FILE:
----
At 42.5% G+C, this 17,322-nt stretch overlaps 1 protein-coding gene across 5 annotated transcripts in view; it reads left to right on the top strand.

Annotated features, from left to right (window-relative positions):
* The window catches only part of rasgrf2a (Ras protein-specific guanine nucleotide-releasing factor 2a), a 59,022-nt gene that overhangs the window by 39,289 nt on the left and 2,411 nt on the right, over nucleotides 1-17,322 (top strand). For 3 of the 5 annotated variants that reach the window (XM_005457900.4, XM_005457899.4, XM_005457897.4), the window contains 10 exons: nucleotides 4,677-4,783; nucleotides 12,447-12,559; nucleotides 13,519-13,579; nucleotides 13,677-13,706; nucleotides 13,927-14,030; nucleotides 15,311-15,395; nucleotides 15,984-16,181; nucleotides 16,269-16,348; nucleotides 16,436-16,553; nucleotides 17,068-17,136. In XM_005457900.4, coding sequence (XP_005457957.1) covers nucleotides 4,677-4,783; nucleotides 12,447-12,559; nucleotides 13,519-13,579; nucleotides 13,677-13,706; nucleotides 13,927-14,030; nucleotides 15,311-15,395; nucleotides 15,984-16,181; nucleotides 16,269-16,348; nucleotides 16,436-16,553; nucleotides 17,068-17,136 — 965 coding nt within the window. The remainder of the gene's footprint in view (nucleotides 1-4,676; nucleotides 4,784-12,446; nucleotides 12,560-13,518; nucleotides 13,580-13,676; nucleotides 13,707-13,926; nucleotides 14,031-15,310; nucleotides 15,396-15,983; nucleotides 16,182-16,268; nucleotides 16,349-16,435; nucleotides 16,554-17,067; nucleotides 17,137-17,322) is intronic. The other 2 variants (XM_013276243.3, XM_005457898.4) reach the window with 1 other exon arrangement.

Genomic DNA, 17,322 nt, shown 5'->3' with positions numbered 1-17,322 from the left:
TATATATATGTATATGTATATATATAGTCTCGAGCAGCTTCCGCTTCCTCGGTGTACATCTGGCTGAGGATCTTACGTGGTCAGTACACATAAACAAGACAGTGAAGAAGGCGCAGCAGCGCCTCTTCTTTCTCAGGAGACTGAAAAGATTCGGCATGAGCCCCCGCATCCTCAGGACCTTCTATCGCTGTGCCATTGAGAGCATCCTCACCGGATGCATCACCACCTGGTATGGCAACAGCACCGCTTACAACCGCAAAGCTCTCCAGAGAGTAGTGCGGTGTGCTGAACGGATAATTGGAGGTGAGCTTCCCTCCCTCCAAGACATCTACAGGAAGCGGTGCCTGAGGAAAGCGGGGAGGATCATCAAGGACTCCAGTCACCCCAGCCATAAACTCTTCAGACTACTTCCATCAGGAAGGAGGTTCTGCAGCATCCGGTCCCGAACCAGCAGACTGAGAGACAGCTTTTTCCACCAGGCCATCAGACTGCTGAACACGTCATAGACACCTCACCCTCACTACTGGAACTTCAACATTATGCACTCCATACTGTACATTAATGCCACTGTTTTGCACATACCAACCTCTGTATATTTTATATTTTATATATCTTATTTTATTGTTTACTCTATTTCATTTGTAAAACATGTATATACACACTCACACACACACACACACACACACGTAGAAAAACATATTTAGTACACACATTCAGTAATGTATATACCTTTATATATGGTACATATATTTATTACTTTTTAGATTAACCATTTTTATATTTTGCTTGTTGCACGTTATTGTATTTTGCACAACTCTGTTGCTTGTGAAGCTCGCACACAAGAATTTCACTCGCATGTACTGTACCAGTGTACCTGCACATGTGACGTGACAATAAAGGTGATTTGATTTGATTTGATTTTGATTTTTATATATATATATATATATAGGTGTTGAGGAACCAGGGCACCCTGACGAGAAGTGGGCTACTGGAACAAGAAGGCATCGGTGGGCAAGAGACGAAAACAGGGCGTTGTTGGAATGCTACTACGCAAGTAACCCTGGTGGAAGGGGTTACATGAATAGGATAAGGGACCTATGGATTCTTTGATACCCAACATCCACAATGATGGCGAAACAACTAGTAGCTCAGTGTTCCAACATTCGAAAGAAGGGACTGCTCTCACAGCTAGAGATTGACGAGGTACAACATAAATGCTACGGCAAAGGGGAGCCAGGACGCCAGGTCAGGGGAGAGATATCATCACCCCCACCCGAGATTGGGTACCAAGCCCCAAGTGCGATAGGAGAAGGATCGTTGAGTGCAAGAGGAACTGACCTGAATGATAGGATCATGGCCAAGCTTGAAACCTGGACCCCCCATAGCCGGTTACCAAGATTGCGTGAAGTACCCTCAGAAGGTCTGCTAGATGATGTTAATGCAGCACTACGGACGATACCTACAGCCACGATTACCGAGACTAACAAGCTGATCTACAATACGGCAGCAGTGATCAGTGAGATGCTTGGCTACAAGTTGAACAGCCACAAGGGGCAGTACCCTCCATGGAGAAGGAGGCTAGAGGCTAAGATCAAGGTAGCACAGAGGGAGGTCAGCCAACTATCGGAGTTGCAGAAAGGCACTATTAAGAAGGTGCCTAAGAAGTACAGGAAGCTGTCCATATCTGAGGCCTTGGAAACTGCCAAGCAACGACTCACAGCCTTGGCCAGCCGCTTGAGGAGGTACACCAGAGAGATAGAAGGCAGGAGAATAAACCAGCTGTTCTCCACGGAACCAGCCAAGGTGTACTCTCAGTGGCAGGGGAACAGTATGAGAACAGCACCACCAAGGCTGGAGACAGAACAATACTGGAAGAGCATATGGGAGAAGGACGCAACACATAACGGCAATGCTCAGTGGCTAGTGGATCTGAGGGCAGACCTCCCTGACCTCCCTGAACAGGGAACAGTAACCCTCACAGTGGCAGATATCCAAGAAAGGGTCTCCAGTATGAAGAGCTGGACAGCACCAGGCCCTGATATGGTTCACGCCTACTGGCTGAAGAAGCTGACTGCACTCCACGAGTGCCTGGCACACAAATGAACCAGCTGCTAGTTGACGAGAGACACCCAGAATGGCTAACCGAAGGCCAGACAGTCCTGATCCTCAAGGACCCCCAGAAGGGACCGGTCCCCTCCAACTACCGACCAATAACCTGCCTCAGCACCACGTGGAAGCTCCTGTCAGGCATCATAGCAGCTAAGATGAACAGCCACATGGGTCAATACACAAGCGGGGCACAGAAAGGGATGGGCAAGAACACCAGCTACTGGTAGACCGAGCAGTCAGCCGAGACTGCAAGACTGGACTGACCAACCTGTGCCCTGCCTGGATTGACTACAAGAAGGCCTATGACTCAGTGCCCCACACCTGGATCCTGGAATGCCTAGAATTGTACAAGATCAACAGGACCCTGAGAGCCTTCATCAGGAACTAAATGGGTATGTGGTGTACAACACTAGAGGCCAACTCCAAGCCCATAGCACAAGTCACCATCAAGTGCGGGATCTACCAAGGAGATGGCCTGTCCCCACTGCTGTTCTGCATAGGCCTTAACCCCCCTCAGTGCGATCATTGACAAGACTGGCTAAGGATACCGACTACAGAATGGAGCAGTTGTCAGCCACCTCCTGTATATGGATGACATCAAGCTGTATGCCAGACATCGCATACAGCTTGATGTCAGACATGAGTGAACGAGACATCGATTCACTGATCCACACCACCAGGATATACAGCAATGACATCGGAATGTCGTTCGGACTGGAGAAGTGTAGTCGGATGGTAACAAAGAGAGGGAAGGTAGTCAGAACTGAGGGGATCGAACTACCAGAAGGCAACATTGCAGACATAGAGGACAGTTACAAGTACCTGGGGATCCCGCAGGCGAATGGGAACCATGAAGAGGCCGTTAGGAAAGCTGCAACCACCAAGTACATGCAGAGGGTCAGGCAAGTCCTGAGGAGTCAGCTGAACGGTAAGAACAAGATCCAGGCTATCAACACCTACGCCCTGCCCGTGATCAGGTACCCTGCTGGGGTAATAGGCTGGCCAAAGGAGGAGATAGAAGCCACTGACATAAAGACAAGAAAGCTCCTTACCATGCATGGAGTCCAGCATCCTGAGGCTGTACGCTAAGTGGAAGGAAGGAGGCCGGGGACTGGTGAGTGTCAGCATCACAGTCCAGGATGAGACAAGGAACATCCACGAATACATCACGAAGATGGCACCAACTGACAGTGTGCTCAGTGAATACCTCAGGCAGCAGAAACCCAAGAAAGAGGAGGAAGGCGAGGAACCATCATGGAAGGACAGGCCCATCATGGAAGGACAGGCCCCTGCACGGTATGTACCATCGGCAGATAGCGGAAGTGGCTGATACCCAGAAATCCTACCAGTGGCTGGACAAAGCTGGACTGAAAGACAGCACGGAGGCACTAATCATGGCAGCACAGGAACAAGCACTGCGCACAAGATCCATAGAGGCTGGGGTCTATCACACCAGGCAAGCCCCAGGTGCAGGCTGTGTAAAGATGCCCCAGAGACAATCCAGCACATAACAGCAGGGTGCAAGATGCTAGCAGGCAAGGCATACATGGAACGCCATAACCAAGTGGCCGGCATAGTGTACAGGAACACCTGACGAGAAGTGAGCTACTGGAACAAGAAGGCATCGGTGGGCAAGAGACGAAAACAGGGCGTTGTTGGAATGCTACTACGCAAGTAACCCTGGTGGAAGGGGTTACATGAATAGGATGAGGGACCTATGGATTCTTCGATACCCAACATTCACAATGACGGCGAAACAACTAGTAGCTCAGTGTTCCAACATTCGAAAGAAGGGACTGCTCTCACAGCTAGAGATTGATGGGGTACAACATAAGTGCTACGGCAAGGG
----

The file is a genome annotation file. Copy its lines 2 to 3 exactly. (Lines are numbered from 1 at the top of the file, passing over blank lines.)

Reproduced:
Annotated features, from left to right (window-relative positions):
* The window catches only part of rasgrf2a (Ras protein-specific guanine nucleotide-releasing factor 2a), a 59,022-nt gene that overhangs the window by 39,289 nt on the left and 2,411 nt on the right, over nucleotides 1-17,322 (top strand). For 3 of the 5 annotated variants that reach the window (XM_005457900.4, XM_005457899.4, XM_005457897.4), the window contains 10 exons: nucleotides 4,677-4,783; nucleotides 12,447-12,559; nucleotides 13,519-13,579; nucleotides 13,677-13,706; nucleotides 13,927-14,030; nucleotides 15,311-15,395; nucleotides 15,984-16,181; nucleotides 16,269-16,348; nucleotides 16,436-16,553; nucleotides 17,068-17,136. In XM_005457900.4, coding sequence (XP_005457957.1) covers nucleotides 4,677-4,783; nucleotides 12,447-12,559; nucleotides 13,519-13,579; nucleotides 13,677-13,706; nucleotides 13,927-14,030; nucleotides 15,311-15,395; nucleotides 15,984-16,181; nucleotides 16,269-16,348; nucleotides 16,436-16,553; nucleotides 17,068-17,136 — 965 coding nt within the window. The remainder of the gene's footprint in view (nucleotides 1-4,676; nucleotides 4,784-12,446; nucleotides 12,560-13,518; nucleotides 13,580-13,676; nucleotides 13,707-13,926; nucleotides 14,031-15,310; nucleotides 15,396-15,983; nucleotides 16,182-16,268; nucleotides 16,349-16,435; nucleotides 16,554-17,067; nucleotides 17,137-17,322) is intronic. The other 2 variants (XM_013276243.3, XM_005457898.4) reach the window with 1 other exon arrangement.